NJ’s TAP Grows Indie Hyperlocal Network Through Licensing

When an entrepreneur launches a hyperlocal site, it’s not a cautious, toes-first endeavor — it’s sink or swim in deep, fast-moving waters.

New sites launched by bigger networks like AOL’s Patch and the legacies powered by DataSphere begin well prepared with editorial templates, sales guides and turnkey technology. Now, in New Jersey, indie start-ups can have all those benefits, and without sacrificing their entrepreneurial dreams.

This is possible because of a licensing program from The Alternative Press indie network of 14 sites in suburban New Jersey. TAP was launched by Mike Shapiro, a litigation attorney-turned-hyperlocal-publisher who learned the business the sink-or-swim way. Street Fight has closely followed TAP’s progress, and there’s a great update at Block-by-Block on how Shapiro is creating a new revenue stream through licensing.

One of TAP’s three licensees is Mindy Scarlett, a veteran editor and writer — in the U.S. and Australia — who launched the Scotch Plains and Fanwood site in late January 2012. “My intent is to strengthen both communities,” said. Scarlett. “My take on hyperlocal is to present things in the most positive way possible. I’m not out there to stir up trouble. Some publications take two lines out of the police blotter and blow it up into a big story.”

The kind of story that Scarlett wouldn’t touch is the one featured last fall in the local Patch site about a Scotch Plains-Fanwood high school boys’ JV soccer coach who allegedly poured glasses of wine for two of his 17-year-old players during a stop at a restaurant in neighboring Westfield. There was a community uproar — thoroughly reported by Patch — after the popular coach and substitute teacher was suspended by the school after his arrest.

For local businesses, Scarlett says “I am an active advocate. I’m not there just to sell ads or be a hired gun who will be gone in 12 months. She says she tells merchants: “An ad will not guarantee you $1,000 of business, but it’s one plank in the boardwalk to your place of business.”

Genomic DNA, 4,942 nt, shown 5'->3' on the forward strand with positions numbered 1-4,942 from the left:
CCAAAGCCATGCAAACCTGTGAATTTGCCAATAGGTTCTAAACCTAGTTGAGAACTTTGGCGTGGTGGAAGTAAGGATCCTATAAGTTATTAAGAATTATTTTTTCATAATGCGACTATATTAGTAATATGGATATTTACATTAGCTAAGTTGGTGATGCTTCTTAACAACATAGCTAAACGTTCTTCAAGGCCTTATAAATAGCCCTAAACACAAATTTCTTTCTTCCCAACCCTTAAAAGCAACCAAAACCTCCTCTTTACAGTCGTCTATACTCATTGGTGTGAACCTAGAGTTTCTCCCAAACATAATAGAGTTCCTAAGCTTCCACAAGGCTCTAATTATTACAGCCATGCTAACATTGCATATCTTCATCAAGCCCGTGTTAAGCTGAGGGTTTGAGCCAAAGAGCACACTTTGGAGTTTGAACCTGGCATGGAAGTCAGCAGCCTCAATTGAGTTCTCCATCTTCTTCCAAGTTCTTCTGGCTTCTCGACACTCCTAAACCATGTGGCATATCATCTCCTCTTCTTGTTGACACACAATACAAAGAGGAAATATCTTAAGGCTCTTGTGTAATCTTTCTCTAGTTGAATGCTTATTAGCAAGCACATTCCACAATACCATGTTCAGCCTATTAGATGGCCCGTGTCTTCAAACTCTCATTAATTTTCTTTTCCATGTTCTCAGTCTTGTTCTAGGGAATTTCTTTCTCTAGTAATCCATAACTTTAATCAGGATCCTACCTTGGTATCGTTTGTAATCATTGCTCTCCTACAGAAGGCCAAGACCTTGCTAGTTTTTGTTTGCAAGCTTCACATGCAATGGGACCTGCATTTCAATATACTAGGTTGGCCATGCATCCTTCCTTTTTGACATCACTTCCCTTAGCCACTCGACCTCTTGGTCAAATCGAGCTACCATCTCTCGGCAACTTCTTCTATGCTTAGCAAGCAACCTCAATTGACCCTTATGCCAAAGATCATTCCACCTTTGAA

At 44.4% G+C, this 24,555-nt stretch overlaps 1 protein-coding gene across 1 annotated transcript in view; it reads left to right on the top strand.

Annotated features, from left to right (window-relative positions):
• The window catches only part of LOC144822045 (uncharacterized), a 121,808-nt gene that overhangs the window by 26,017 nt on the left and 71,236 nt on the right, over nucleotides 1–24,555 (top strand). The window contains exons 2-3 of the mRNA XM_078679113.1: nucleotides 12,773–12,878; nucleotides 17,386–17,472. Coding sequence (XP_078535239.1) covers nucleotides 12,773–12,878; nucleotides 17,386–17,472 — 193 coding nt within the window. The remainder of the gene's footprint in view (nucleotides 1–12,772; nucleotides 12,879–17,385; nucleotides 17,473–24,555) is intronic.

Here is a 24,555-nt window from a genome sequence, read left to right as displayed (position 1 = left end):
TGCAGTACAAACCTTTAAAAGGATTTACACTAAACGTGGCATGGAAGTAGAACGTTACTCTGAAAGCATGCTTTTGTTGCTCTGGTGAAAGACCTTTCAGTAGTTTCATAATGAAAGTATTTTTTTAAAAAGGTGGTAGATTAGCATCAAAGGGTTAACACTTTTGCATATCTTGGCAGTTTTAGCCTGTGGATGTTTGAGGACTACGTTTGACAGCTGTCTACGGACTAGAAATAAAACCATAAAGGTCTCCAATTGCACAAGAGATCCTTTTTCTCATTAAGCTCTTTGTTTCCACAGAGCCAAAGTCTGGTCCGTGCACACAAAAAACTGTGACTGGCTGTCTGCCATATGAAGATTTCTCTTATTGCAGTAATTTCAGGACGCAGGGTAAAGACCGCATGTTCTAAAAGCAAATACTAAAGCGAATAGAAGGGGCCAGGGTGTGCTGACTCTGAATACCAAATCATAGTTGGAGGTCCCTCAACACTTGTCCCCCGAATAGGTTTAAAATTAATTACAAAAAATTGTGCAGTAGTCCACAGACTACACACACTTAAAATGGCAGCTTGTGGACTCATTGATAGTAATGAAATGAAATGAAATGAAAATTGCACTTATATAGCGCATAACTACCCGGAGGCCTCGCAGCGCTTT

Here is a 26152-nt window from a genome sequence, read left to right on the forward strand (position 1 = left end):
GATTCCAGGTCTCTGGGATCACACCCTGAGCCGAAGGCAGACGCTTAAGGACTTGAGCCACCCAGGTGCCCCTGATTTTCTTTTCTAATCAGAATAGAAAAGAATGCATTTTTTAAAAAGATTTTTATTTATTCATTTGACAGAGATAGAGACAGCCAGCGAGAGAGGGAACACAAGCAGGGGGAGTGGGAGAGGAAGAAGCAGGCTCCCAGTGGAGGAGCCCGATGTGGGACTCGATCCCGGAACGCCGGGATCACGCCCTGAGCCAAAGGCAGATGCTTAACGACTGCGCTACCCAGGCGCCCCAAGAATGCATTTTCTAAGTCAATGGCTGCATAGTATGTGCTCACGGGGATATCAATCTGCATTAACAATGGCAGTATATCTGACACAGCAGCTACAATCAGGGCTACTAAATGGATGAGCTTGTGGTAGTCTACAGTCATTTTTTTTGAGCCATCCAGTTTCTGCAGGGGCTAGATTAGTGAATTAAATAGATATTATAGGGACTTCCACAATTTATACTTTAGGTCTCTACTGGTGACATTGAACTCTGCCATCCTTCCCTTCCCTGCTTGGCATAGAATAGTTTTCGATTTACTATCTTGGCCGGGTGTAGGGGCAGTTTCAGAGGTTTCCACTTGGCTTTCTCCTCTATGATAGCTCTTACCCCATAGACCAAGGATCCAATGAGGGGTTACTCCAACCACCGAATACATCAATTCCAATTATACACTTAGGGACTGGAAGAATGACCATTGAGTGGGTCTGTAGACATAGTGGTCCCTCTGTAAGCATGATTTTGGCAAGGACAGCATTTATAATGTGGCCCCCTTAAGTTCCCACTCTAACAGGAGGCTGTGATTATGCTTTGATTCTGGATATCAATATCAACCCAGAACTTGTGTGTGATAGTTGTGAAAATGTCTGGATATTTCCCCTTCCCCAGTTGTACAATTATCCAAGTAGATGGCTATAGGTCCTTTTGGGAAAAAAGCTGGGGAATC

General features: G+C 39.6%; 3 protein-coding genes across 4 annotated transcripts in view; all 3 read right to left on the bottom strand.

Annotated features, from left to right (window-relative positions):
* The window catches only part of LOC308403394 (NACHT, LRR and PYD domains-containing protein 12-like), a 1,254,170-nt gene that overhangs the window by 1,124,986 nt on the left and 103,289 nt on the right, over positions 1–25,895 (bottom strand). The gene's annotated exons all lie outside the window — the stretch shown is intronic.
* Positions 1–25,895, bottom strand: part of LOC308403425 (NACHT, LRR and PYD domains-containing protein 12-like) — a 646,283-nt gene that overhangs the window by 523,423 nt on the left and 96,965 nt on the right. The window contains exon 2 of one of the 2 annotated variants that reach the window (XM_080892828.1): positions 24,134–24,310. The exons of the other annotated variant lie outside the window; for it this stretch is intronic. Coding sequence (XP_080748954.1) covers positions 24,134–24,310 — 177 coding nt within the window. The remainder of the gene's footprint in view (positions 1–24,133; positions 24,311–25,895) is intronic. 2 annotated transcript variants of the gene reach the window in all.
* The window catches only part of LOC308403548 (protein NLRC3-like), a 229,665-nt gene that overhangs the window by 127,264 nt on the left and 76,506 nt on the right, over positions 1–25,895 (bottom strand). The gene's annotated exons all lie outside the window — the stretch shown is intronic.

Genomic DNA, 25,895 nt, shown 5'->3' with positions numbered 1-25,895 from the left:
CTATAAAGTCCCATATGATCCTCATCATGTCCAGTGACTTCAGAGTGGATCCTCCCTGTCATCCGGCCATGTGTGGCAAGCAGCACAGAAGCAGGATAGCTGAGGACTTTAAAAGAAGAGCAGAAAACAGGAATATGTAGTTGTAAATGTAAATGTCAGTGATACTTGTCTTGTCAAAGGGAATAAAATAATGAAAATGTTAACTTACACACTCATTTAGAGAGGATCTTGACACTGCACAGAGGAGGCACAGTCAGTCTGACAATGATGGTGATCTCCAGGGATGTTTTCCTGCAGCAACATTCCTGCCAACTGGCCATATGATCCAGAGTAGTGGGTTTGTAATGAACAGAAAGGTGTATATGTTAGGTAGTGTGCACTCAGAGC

Scarlett’s main competition is Patch. The Scotch Plains-Fanwood Times is a 53-year-old print weekly, but it only publishes its front page on the Web. Her focus has been building an audience. In her four months of operation, she said she’s landed 10 local advertisers, with “five to 10 waiting in the wings.

Under TAP’s licensing program, participants pay a $2,500 fee in their first year, $5,000 in year two and $10,000 in year three, plus 10% of their ad revenue.

Shapiro says a licensee, “after the three-year ramp up, should bring in $50,000 to $100,000 in income (after expenses have been taken out for licensing fees, freelance, ad commissions, marketing etc.).”

“It’s a great model,” says Scarlett. “The R&D and branding are already in place. Mike is extremely responsive. His advice and guidance is phenomenal.”

Shapiro gives his licensees a lot of slack. But he emphasizes: “It is important for them to realize both the incredible responsibility it entails to serve as a town’s community newspaper and also the opportunity that it presents. This isn’t something to take lightly and a licensee needs to be in it for the long term.  It’s all about being embedded in the community, developing relationships with organizations and businesses, and building trust.”